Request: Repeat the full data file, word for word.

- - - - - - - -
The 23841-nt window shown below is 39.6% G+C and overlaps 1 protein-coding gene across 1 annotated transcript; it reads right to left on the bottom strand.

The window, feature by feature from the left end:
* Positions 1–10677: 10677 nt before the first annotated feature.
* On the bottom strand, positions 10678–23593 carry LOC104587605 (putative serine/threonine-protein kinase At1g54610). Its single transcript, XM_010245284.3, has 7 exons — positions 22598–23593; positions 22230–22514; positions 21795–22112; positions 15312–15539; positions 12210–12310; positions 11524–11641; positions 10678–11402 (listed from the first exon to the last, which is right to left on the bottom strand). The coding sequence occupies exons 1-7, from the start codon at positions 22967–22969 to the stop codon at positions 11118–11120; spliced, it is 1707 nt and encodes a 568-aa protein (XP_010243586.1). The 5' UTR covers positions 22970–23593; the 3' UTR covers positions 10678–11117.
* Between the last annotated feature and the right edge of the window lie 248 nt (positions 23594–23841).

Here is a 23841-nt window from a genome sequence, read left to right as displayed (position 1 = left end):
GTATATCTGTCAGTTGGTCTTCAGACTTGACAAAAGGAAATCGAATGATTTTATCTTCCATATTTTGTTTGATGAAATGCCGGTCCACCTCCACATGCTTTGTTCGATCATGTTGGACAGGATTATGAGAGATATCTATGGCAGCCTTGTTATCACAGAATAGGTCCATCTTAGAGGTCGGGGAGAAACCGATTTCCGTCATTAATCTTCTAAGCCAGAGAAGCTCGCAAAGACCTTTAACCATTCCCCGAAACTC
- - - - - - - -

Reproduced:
The 23841-nt window shown below is 39.6% G+C and overlaps 1 protein-coding gene across 1 annotated transcript; it reads right to left on the bottom strand.

The window, feature by feature from the left end:
* Positions 1–10677: 10677 nt before the first annotated feature.
* On the bottom strand, positions 10678–23593 carry LOC104587605 (putative serine/threonine-protein kinase At1g54610). Its single transcript, XM_010245284.3, has 7 exons — positions 22598–23593; positions 22230–22514; positions 21795–22112; positions 15312–15539; positions 12210–12310; positions 11524–11641; positions 10678–11402 (listed from the first exon to the last, which is right to left on the bottom strand). The coding sequence occupies exons 1-7, from the start codon at positions 22967–22969 to the stop codon at positions 11118–11120; spliced, it is 1707 nt and encodes a 568-aa protein (XP_010243586.1). The 5' UTR covers positions 22970–23593; the 3' UTR covers positions 10678–11117.
* Between the last annotated feature and the right edge of the window lie 248 nt (positions 23594–23841).

Here is a 23841-nt window from a genome sequence, read left to right as displayed (position 1 = left end):
GTATATCTGTCAGTTGGTCTTCAGACTTGACAAAAGGAAATCGAATGATTTTATCTTCCATATTTTGTTTGATGAAATGCCGGTCCACCTCCACATGCTTTGTTCGATCATGTTGGACAGGATTATGAGAGATATCTATGGCAGCCTTGTTATCACAGAATAGGTCCATCTTAGAGGTCGGGGAGAAACCGATTTCCGTCATTAATCTTCTAAGCCAGAGAAGCTCGCAAAGACCTTTAACCATTCCCCGAAACTC